By Lisa Brabo, Executive Director
with input from Carol Morgan, FSA School Services Supervisor
Suicide is a difficult thing to discuss. The darkest of moments brought on by depression, pain, hopelessness, or considering oneself a burden—are hard to think about, let alone talk about.
But it’s a conversation we must have. Unfortunately, more and more of our young people are feeling overwhelmed by powerful emotions such as loneliness, shame, anguish, and unbearable hurt that can fuel thoughts of self-harm. According to the California Healthy Kids Survey, 14% of Santa Barbara County 9th-graders reported suicidal ideation in 2016-17.
The global suicide rate is staggering. Close to 800,000 people commit suicide every year. This means that suicide claims more lives than all of the wars and all of the crime in the world combined. And for each reported suicide, there are an additional 60 attempts and another 278 people who seriously consider it, according to the CDC.
It is up to us to help stop this epidemic. As a community, we must be proactive, not reactive. Unfortunately, those among us who are suffering often hide their pain. Cloaked in emotional isolation, they may misguidedly view suicide as a solution to their hopelessness, perceived burdensomeness, and unrelenting psychological pain.
It is up to us to proactively seek out and help those who are suffering. As a community, we can promote messages and programs that encourage us to speak about our difficulties and gratefully accept the mental health support needed to address the pain, especially the overwhelming pain of our community’s young people.
A fine example of being proactive occurred this past January. Santa Barbara Unified School District, led by the efforts of the Assistant Superintendent, Dr. Frann Wageneck, launched the S.O.S.: Signs of Suicide® Prevention Program on its secondary school campuses. Students participated in this program with the permission of their parents or guardians. S.O.S. teaches students that suicide is preventable and encourages the entire school community to act with concern and swiftness when they notice signs of depression or suicide in another. As part of S.O.S., students participate in a brief screening for depression and suicidal behavior. Those determined to be at-risk meet with an on-campus mental health professional who can conduct a more thorough assessment and help the student identify and strengthen their support system and coping skills. Students who are not identified as at-risk can also request to meet with a mental health professional.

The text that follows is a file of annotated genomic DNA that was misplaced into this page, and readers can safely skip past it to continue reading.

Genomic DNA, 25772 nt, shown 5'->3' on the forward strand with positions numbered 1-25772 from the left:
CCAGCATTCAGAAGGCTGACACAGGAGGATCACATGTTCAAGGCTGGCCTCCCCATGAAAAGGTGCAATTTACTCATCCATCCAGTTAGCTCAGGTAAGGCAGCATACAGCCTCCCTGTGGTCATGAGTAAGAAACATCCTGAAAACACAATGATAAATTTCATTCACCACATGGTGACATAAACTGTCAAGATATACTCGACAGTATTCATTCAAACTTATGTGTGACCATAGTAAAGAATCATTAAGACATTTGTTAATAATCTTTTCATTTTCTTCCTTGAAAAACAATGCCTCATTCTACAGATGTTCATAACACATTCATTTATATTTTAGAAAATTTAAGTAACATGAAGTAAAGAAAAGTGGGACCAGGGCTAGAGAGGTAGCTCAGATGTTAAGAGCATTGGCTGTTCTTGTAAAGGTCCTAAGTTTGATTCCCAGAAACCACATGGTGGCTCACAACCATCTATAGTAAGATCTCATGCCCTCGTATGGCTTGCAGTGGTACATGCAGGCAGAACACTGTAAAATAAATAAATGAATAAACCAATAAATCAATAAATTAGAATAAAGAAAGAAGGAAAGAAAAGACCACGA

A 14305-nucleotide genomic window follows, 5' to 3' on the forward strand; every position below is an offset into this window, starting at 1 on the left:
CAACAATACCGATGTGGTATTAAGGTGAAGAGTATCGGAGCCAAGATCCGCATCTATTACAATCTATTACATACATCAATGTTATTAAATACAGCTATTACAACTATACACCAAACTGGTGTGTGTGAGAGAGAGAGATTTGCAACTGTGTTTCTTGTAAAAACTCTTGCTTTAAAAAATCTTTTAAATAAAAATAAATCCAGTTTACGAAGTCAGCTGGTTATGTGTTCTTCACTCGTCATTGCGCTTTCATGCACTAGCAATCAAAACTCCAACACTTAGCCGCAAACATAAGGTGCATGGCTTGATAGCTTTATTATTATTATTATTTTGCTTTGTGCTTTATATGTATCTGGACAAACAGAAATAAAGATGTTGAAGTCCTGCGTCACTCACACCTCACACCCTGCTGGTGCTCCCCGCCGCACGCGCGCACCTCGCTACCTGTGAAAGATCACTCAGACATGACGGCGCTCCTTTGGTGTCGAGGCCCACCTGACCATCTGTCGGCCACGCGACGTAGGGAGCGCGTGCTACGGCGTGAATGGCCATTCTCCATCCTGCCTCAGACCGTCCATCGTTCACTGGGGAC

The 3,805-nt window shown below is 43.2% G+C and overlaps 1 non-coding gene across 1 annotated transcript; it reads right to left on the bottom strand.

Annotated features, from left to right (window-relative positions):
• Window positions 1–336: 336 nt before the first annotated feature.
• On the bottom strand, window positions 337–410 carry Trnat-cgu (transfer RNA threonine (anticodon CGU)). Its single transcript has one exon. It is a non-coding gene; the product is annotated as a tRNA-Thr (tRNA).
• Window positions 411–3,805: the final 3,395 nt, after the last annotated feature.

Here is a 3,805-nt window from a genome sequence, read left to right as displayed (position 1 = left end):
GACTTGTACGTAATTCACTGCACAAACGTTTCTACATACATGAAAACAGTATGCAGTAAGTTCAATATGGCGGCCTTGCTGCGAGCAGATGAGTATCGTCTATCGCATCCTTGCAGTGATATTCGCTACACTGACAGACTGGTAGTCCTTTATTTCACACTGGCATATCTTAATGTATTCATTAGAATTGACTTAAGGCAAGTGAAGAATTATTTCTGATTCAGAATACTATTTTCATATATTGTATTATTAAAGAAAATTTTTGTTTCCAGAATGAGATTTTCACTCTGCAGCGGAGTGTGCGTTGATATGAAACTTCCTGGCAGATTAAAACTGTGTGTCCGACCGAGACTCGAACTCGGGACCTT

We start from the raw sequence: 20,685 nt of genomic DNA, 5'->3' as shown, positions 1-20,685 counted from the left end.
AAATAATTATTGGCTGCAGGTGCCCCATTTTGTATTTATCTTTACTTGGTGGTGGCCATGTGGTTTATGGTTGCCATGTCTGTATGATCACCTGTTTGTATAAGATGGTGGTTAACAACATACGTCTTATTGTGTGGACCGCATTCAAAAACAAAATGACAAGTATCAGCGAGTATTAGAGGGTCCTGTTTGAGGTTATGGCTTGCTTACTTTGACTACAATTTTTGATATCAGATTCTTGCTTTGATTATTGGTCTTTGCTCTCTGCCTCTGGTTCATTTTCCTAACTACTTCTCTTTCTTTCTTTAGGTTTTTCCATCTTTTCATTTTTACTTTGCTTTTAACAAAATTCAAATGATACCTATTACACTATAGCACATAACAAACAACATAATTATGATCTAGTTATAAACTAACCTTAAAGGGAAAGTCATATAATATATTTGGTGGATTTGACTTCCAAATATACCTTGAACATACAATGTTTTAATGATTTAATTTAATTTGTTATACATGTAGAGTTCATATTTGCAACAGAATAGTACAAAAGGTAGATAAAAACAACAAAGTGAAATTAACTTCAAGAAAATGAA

S.O.S. emboldens students to talk about suicide and respond with love and support to those experiencing suicidal thoughts.
Suicide warning signs include, but are not limited to: feeling trapped; increased use of alcohol or drugs; feeling like a burden; loss of interest in favorite activities (“Nothing matters”); suicidal thoughts, plans, or actions; sudden mood changes, even for the better; giving up on oneself; taking risks; disturbed sleep; anxiety; agitation; withdrawing from friends and family; extreme self-loathing; feeling like an outsider; hopelessness; and rage.
As one of the groups involved in this program last year, Family Service Agency (FSA) school-based counselors saw an outpouring of love and support. Students were empowered to seek help and share suicidal thoughts that they had been unable to express before the program. FSA’s counselors, school staff, and community mental health professionals listened to these brave students. We helped them create plans to stay safe and connected them with additional mental health supports. These students were received with love and compassion, and they discovered that school is a safe place to talk about the challenges they are experiencing.
Santa Barbara Unified is continuing the S.O.S. program during the 2018-19 school year. Full-time counselors from FSA are now located at every secondary school in the district and are part of the mental health team that will support S.O.S. Counselors are available to meet with referred—and self-referred—students at any point during the school year to provide mental health screenings and treatment recommendations, such as on-campus group and individual counseling or community-based services.
School administrators coordinate the mental health referrals at their respective schools and work collaboratively with FSA to identify and support students who need or request help with emotional, social, or behavioral concerns. This district-wide effort is dedicated to improving students’ mental health and responding with love, hope, and strength to reduce the alarming rate of teen suicide.
We must all do our part to reduce the stigma of mental health treatment and encourage mental wellness in our community. Together, we can do this!
If you know of someone who may be suffering, please help them connect with mental health resources. Call 211 for a list of available mental health services or speak to your school administrator about school-based resources.